Clause 29 - Article 1(A)(2):well-founded fear

Part of Nationality and Borders Bill – in a Public Bill Committee am 5:13 pm ar 26 Hydref 2021.

Danfonwch hysbysiad imi am ddadleuon fel hyn

Photo of Tom Pursglove Tom Pursglove Parliamentary Under Secretary of State (Ministry of Justice and Home Office) 5:13, 26 Hydref 2021

Obviously, we are clear that our proposal is entirely consistent with our obligations under the convention. However, I will happily write to the hon. Member with further detail on that point. It is important to give clarity, and I am keen to do so.

At the clause’s core, we are asking claimants to establish that they are who they say they are and fear what they say they fear, to a balance of probabilities standard. That is the ordinary civil standard of proof for establishing facts—namely, more likely than not. Surelyit is reasonable that claimants who are asking the UK for protection are able to answer those questions.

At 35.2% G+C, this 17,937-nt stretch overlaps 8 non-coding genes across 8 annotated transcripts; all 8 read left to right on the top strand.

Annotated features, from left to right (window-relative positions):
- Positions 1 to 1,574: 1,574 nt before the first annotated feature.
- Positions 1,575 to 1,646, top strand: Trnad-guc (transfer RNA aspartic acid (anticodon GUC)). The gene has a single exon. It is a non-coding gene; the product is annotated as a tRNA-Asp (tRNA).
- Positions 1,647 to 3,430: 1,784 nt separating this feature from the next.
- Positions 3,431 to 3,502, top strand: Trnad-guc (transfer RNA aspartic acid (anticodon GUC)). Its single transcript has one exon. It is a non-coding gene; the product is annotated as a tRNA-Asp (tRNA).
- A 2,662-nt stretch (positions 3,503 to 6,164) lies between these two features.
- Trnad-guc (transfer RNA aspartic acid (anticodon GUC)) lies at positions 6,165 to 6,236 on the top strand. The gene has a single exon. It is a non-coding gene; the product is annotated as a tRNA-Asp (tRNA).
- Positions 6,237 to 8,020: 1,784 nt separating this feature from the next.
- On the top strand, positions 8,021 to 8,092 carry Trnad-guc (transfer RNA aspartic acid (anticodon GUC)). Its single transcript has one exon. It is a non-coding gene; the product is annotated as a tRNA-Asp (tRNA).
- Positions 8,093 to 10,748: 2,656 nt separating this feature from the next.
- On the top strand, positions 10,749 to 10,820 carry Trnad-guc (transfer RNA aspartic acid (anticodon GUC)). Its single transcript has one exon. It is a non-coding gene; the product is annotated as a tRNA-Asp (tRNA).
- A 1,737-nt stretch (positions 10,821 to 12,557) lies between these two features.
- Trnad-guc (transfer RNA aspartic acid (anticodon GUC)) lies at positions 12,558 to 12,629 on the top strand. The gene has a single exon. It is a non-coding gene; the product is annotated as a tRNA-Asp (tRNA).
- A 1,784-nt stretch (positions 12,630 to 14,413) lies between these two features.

We have looked carefully at the difficult situations from which many claimants come and the impact on the kinds of tangible evidence they may be able to provide as a result of that. We consider that our holistic approach to making decisions, which includes a detailed and sensitive approach to interviewing as well as referring to expert country guidance, allows all genuine claimants an opportunity to explain their story and satisfy the test. The raising of the standard of proof for this distinct element of the test is appropriate to ensure that only those who qualify for protection under the refugee convention are afforded protection in the United Kingdom.